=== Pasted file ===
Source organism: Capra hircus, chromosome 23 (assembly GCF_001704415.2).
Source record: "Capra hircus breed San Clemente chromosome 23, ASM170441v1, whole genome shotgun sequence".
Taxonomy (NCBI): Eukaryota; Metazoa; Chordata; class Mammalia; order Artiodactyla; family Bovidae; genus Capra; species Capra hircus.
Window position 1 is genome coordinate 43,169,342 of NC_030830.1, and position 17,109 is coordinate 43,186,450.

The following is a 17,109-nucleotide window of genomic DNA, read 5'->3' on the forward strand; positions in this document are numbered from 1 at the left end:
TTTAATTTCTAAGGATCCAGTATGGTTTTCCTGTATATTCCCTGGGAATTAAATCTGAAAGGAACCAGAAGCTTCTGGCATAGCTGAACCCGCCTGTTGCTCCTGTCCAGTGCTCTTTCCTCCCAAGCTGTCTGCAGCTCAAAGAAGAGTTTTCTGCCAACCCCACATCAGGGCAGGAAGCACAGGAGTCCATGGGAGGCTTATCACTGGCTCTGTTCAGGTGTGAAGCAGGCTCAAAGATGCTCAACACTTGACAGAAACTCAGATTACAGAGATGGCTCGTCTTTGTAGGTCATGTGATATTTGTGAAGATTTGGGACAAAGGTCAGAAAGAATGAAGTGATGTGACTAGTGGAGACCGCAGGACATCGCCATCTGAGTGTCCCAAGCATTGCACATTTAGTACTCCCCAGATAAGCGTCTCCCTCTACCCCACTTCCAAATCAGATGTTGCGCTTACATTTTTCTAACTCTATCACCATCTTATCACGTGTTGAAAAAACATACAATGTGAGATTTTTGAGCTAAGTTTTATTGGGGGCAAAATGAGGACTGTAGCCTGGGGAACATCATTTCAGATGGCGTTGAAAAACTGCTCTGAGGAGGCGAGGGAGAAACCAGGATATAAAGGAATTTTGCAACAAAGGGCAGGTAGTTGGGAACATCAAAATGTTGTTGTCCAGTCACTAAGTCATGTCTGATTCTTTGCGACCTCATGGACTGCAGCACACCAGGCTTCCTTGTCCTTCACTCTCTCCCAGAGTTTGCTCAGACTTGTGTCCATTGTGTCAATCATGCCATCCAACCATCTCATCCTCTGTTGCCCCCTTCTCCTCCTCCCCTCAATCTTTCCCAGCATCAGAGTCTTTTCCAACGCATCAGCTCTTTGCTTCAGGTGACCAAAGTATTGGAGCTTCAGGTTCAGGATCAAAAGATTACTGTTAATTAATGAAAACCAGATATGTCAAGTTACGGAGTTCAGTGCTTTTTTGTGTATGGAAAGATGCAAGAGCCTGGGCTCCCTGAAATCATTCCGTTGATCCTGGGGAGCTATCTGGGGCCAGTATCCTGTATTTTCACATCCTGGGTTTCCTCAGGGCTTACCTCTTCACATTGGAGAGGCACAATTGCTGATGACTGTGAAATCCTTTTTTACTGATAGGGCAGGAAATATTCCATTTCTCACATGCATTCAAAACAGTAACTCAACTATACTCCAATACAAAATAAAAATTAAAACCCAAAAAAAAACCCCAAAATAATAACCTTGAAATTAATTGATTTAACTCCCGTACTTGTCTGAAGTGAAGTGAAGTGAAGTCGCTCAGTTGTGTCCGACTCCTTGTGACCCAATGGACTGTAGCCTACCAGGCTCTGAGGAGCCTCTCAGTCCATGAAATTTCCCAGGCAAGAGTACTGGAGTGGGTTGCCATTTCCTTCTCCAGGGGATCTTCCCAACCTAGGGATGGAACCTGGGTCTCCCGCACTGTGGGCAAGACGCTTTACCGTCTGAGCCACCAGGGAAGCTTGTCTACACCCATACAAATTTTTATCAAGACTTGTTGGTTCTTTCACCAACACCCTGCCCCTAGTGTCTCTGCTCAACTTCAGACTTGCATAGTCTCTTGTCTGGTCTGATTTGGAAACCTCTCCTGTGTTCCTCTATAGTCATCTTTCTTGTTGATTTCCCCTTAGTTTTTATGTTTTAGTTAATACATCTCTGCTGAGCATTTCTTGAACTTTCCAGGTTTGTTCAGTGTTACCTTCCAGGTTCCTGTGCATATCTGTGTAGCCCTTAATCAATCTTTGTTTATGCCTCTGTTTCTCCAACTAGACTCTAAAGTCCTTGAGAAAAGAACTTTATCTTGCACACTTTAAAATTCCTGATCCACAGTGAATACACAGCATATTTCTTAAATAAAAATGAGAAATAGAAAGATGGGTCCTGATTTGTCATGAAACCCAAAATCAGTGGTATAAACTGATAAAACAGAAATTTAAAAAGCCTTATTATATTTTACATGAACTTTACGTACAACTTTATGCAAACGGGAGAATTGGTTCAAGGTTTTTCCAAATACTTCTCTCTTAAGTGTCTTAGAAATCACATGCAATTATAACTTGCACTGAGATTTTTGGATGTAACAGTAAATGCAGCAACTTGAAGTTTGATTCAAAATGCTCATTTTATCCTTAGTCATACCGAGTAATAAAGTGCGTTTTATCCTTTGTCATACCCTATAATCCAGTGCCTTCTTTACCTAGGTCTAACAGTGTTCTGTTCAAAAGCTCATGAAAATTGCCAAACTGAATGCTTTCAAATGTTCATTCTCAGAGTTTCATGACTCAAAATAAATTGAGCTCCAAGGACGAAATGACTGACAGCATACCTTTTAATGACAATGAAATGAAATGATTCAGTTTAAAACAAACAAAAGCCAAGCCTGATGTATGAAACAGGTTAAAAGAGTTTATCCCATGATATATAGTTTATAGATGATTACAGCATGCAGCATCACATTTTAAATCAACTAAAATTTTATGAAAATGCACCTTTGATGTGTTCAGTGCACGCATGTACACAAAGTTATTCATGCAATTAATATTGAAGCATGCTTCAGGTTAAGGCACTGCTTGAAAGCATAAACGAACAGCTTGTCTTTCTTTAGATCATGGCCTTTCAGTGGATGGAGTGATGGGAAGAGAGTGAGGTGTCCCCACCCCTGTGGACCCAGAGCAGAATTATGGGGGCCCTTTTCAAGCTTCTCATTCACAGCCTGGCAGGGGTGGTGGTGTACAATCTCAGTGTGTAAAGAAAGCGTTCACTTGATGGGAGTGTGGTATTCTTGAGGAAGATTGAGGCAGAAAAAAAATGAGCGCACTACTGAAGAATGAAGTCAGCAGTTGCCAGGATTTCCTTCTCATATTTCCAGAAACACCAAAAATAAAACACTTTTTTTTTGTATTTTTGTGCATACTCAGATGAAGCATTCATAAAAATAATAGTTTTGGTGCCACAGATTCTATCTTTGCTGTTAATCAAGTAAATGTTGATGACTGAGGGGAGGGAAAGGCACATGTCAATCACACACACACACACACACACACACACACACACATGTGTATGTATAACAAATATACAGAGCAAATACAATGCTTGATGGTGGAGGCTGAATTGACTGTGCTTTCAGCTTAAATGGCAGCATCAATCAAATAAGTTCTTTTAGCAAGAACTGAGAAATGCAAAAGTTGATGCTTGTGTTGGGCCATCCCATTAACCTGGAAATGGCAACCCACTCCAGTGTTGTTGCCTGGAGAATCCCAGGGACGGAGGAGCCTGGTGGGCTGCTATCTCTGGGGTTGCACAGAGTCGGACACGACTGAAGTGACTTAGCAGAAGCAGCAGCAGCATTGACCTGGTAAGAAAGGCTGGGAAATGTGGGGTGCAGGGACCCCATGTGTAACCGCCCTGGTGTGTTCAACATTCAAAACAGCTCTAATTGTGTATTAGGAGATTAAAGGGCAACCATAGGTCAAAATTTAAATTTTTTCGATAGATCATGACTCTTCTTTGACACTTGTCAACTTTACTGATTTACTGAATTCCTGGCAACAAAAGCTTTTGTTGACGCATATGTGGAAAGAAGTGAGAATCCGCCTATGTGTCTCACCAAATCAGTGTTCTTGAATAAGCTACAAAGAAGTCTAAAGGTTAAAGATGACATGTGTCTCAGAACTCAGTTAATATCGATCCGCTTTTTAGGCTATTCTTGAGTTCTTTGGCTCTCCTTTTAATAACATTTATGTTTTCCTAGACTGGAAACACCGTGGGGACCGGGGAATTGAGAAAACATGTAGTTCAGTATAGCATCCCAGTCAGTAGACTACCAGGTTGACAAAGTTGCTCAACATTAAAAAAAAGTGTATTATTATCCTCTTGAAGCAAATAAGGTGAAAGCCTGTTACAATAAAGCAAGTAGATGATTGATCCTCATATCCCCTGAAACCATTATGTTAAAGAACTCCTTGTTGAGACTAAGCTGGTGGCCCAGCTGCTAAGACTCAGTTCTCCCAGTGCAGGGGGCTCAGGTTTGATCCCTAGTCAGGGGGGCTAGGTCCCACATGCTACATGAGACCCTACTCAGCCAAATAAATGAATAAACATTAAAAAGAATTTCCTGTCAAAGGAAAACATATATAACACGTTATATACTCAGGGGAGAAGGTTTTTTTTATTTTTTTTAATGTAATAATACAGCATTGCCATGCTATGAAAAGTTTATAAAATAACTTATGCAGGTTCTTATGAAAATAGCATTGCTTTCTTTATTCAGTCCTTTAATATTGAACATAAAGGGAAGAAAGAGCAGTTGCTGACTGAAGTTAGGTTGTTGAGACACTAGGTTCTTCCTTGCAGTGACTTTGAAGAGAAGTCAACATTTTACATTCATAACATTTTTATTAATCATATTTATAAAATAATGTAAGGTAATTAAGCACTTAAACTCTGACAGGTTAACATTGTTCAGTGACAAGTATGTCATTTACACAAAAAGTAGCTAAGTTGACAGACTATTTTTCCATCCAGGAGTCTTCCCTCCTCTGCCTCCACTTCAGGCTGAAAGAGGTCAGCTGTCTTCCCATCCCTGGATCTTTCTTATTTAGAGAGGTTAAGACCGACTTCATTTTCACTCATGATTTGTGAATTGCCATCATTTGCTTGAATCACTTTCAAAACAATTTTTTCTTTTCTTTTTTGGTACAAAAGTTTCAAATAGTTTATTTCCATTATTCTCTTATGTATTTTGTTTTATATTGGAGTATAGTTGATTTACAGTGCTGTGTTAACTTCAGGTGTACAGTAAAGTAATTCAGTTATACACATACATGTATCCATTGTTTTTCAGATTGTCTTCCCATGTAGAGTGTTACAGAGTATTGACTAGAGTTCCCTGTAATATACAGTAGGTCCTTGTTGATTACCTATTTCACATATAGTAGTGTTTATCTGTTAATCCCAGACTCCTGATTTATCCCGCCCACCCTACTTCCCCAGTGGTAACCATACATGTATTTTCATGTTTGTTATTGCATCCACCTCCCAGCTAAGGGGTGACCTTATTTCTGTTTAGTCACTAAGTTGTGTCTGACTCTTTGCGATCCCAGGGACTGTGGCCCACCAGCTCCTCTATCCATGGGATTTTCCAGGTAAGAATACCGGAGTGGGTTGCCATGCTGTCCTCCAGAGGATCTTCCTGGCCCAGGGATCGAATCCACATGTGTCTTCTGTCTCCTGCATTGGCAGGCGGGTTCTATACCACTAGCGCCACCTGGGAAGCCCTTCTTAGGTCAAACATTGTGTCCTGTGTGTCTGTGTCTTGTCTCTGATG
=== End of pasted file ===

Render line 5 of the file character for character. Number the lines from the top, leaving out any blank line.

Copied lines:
The following is a 17,109-nucleotide window of genomic DNA, read 5'->3' on the forward strand; positions in this document are numbered from 1 at the left end: